Orionid meteor shower

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The Orionid meteor shower is expected to rain down its greatest number of meteors on the mornings of October 21 and 22.

About Orionid meteor shower

  • It is an annual phenomenon that lights up the night sky every October.
  • It is produced when Earth passes through the debris left behind by Halley's Comet, officially known as 1P/Halley.
  • This comet, which orbits the sun approximately every 76 years, expels dust particles from its nucleus, creating a trail of debris in its path.
  • Each year, our planet intercepts this path in late October, resulting in the Orionid meteor shower.
  • Halley's Comet, measuring about five by nine miles in size, loses between three to ten feet of material on each passage through the inner solar system.
  • The Orionids are visible in both the Northern and Southern hemispheres during the hours after midnight. 

What is a meteor?

  • When meteoroids enter Earth’s atmosphere at high speed and burn up, the fireballs or “shooting stars” are called meteors.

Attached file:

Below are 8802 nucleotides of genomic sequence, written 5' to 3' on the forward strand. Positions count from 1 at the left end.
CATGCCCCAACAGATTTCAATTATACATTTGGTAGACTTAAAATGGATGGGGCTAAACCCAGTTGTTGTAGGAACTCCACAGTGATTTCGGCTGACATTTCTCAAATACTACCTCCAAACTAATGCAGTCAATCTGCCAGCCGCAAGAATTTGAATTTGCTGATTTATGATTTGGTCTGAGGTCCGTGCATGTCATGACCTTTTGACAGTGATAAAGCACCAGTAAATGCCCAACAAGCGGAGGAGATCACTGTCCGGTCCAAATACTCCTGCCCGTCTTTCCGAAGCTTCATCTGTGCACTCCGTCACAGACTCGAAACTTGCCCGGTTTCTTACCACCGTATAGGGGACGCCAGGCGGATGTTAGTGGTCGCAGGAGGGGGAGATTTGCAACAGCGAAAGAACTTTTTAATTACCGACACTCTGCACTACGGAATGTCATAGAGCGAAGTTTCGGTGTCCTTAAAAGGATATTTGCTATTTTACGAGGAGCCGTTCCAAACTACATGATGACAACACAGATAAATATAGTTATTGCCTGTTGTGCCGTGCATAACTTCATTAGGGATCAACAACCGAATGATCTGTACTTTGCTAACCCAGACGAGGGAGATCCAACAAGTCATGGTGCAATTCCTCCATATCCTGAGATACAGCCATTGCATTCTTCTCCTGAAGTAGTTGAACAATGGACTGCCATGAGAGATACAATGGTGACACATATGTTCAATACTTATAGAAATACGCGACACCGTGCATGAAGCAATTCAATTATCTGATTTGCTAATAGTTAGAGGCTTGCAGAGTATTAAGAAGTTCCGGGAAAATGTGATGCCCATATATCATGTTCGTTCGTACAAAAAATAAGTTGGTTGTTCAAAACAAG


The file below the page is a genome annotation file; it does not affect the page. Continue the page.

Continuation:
• Meteor showers occur annually or at regular intervals as the Earth passes through the trail of dusty debris left by a comet.
  • Meteor showers are usually named after a star or constellation that is close to where the meteors appear in the sky.

Q1) What is a meteoroid?

A meteoroid is a small rocky or metallic object that travels through space. Meteoroids are smaller than asteroids, typically ranging in size from a grain of sand to a few meters in diameter. These objects can be composed of various materials, including rock, metal, or a combination of both.

Source: Is Halley’s Comet returning? Here's what is happening on Sunday